Whenever I hear or read about forgiving or being forgiven, I recollect a story that never fails to probe the limits of the act. You may find its events controversial or you may consider those justifiable, holding equal potential to evoke revulsion and compassion. Personally, I've found it hard to judge or pass any opinion about it because I have never lived inside the souls of its characters, never known the size of the shoes they had to walk in and because my own life is riddled with a long list of terrible choices. But I prefer not to judge mainly because I believe that some choices in life so inevitably lead to struggles and sufferings that their making cannot be weighed in the everyday one-dimensional scale of right or wrong.
A friend of mine fell in love with a married woman. He was himself married for three years. They had come to know of each other in the virtual recesses of expressions, drifting from their own loveless unions, waiting for something they were not even sure of at the time. And right from the moment of their first exchange of emails something clicked too perfectly between them. There was no introspection, there wasn’t the usual delay and weighing of the sides – none of those things; they hurtled themselves at each other with the accumulated velocity of too old and too strong a desire. Having wandered for years in search of what they’d finally found, my friend and this woman had an understandably intense affair, filling the long looming void in each other’s existence. They fit into their mutual needs like pieces of puzzle. It was as if their union bore cosmic proportions, and they came into it showering endless affection and passion. She flew across two continents to meet him. And they spent three memorable days fulfilling every void, every corner of darkness in their hearts with the light of love. I was there when he saw her off. Who’d have known then that the kiss she blew across from the far end of the boarding gate while disappearing into the conveyance bus would be the last one in their story.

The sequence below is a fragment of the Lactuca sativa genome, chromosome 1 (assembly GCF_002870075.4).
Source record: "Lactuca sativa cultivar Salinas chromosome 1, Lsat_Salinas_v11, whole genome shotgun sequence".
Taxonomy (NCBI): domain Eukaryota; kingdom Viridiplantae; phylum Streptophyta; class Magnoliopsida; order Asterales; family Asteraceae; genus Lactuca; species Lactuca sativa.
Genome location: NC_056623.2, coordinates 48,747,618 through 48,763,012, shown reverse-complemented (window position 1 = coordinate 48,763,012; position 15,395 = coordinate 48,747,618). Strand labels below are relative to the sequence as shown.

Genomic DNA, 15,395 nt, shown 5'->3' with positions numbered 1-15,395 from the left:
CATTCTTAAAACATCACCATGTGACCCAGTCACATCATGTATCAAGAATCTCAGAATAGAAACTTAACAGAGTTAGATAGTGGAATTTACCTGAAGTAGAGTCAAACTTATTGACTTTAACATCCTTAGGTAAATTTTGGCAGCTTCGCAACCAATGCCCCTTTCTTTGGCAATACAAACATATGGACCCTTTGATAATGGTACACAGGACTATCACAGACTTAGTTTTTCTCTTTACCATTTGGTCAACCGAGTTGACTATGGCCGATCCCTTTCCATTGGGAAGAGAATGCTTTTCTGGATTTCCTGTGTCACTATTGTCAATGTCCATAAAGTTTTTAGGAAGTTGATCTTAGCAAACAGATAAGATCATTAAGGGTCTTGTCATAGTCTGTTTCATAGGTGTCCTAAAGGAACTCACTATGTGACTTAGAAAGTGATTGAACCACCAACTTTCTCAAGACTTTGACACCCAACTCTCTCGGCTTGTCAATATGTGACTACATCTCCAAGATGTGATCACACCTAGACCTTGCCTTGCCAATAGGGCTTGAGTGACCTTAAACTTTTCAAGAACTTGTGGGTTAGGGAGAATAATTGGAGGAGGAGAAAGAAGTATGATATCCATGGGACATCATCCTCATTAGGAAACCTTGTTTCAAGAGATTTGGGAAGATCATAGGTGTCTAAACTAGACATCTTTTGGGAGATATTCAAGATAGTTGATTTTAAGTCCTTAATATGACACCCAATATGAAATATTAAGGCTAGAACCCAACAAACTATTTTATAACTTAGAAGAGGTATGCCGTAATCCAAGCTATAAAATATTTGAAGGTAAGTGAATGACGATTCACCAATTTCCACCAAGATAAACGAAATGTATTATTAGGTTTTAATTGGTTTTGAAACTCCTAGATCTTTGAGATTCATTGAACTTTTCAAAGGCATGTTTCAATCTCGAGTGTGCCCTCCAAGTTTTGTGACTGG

All this time I’ve been hearing from my friend me why there never will be another woman like her, why he’d give up everything to relive those three days. She was beautiful, smart, sensitive, kind and she loved my friend with all her heart. Often when I ask myself as to what could have propelled them so irreversibly at each other I realize that apart from deep, binding and overwhelming love there could be no other reason.
It was the perfect kind of love. Except that the only imperfection in their story made all the difference. Distance. What initially helped them fight the separation of a thousand miles was their mutual longing for love and a shared proclivity to express it. They proclaimed what they felt through endless trade of words. But in the end their story set itself for a sad realization that love can fight off many things yet its own demons sometimes conquer it. Living away gradually began to choke them. The apparent jealousy, the blank spaces in time when neither could be certain of the other’s state, the demands of their respective families began to surround the innocence of their affections. She was the first one who sensed it and immediately voiced the hope of a home.
She knew that their relationship needed to be given a formal foundation. She was confident that it was too real to be denied the dignity of recognition it deserved. But my friend couldn’t summon the will to suspend the people concerned, the families involved, in misery. He felt it would be betrayal. I remember once asking him ‘Why don’t you choose? It’s terrible to see you like this. Dying for a woman who is ready to live with you but cannot since you’re not able to leave your wife for whom you nurture no feeling at all’ All he said was ‘I owe it to her family. They never came asking for the marriage. It was mine which had gone seeking her hand. I can’t do this.’
‘But this suffering? This is too much. How long will you be able to last like this?’
‘I can’t trample upon the happiness of others for finding mine’.
‘What about her happiness? The woman you pledge your devotion to?’
‘Not being able to be with her is death for me. But it is a death I cannot avoid. For the choices I’ve made in my life mandate my bondage’
When you feel so strongly for a person but cannot love her the way your heart longs to, it wrenches the life out of your soul. What followed was a haunting ordeal. She tried to take her life, stayed at the hospital for three days. The effects of that act had the most tragic consequence for her health. She had to give up something precious to every woman. These were powerful wounds. Powerful enough to devastate to shreds the most sacred ties of affection. They separated. She took a call. She had to. He forced her to by his denial to hold her hand before the world.